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‘Kingdom of the Planet of the Apes’ (review)

Set 300 years on from the conclusion of Caesar’s saga, Kingdom of the Planet of the Apes is a soft reboot of sorts of Matt Reeves’ successful Apes trilogy that starred motion capture performance legend Andy Serkis as main monkey Caesar.

In the new installment, Owen Teague takes over the main character mantle with Noa, a young ape belonging to a thriving clan of apes skilled in the art of eagle wrangling.

Unfortunately, this idyllic clan is soon disrupted by less peaceful apes, and Noa must set out to find out what has become of his family and friends, sending him on a journey through unknown territory where he comes across many unexpected things, both in terms of the remnants of humanity and the different types of apes roaming the world, as well as a lone human who appears to be different from the rest of her devolved species.

After Reeves’ Apes trilogy ended with a memorable crescendo with 2017’s War for the Planet of the Apes, the story of Caesar‘s quest to unite the apes had reached a satisfying end, but thanks to the success of the reboot trilogy, 20th Century Fox – which has since, of course, become property of Disney – announced that more films would be made, and here we are seven years later.

Naturally, the first question one asks of this latest installment in an otherwise completed narrative is whether it has earned its right to exist, and thankfully, it largely has.

While Reeves’ trilogy was overall stronger than what Ball has achieved with Kingdom of the Planet of the Apes, the new film is nonetheless still a solid adventure blockbuster that overwhelmingly succeeds at being engaging.

Similarly, Teague also has big shoes to fill after Serkis’ central performance as Caesar, and Teague manages to impress as the new main ape, with the rest of the performances ranging from serviceable to engrossing.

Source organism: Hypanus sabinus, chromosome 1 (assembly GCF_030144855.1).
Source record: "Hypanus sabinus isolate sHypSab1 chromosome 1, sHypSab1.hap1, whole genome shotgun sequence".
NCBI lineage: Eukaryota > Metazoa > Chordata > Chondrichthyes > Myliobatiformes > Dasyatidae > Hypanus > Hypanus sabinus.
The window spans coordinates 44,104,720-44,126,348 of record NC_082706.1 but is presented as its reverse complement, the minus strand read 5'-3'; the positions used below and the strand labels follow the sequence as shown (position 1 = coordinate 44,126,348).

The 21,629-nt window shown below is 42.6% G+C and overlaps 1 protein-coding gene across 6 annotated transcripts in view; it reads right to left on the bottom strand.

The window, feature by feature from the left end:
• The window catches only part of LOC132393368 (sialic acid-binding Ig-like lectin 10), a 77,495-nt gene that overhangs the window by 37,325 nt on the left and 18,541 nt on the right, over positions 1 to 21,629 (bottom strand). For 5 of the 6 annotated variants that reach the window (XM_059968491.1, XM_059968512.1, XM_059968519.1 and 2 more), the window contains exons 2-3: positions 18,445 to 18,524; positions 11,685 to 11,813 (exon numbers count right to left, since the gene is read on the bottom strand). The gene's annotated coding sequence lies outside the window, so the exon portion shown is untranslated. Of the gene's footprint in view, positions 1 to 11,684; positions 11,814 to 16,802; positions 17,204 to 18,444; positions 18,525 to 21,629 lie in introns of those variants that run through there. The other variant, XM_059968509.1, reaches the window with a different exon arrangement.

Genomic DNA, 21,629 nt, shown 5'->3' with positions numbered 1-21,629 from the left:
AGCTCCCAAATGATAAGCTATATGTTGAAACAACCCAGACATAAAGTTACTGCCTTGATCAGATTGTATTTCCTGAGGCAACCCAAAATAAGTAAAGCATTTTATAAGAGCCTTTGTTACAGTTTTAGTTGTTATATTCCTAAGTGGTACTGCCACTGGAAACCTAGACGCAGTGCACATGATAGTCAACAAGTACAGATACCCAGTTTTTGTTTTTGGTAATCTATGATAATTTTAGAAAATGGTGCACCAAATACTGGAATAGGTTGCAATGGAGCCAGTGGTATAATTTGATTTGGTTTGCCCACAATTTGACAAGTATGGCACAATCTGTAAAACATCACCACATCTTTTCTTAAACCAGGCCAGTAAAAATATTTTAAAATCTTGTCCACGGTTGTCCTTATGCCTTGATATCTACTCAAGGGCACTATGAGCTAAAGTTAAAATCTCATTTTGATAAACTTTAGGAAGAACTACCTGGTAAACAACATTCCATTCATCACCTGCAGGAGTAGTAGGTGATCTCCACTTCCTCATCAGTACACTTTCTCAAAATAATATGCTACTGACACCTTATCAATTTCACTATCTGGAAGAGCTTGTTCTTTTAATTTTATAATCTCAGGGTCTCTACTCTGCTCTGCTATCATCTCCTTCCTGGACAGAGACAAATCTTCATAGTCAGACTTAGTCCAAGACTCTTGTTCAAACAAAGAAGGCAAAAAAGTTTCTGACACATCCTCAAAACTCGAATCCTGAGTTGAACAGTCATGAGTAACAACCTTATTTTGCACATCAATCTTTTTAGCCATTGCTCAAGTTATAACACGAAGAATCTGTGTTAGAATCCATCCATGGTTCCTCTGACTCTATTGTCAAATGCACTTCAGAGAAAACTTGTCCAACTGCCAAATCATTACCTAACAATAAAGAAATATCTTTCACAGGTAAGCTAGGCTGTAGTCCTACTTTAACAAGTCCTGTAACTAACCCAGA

Darker and more finessed than most cinematic franchise fare, Kingdom of the Planet of the Apes manages to stand out from most other contemporary franchises by committing fully to its concept without feeling the need to resort to tedious applications of bathos.

The CGI is of course also of sincere importance in a contemporary Apes film, and Weta once again dazzles with their abilities, making the new film as visually impressive as its predecessors, and this once again ensures that the suspension of disbelief works superbly and makes the film that much more immersive.

Where the film struggles is in the pacing department, as the runtime of 2 hours and 25 minutes is unnecessarily long, especially when the world building of the post-human world had already been cemented by the Reeves films, just as the drama of Ball’s installment is not elevated by the bloated runtime either.

Kingdom of the Planet of the Apes may not be a franchise installment anyone asked for, but it still manages to be a largely engaging film with spectacular visual effects, solidifying that the Apes franchise has a distinct identity of its own, even if the necessity of additional films is questionable.

Verdict: 7 out of 10.

 *  *  *  *  *
Produced by Wes Ball, Joe Hartwick Jr.,
Rick Jaffa, Amanda Silver, Jason T. Reed

Written by Josh Friedman
Based on Characters by Rick Jaffa and Amanda Silver
Premise from Planet of the Apes by Pierre Boulle
Directed by Wes Ball
Starring Owen Teague, Freya Allan,
Kevin Durand, Peter Macon, William H. Macy

 

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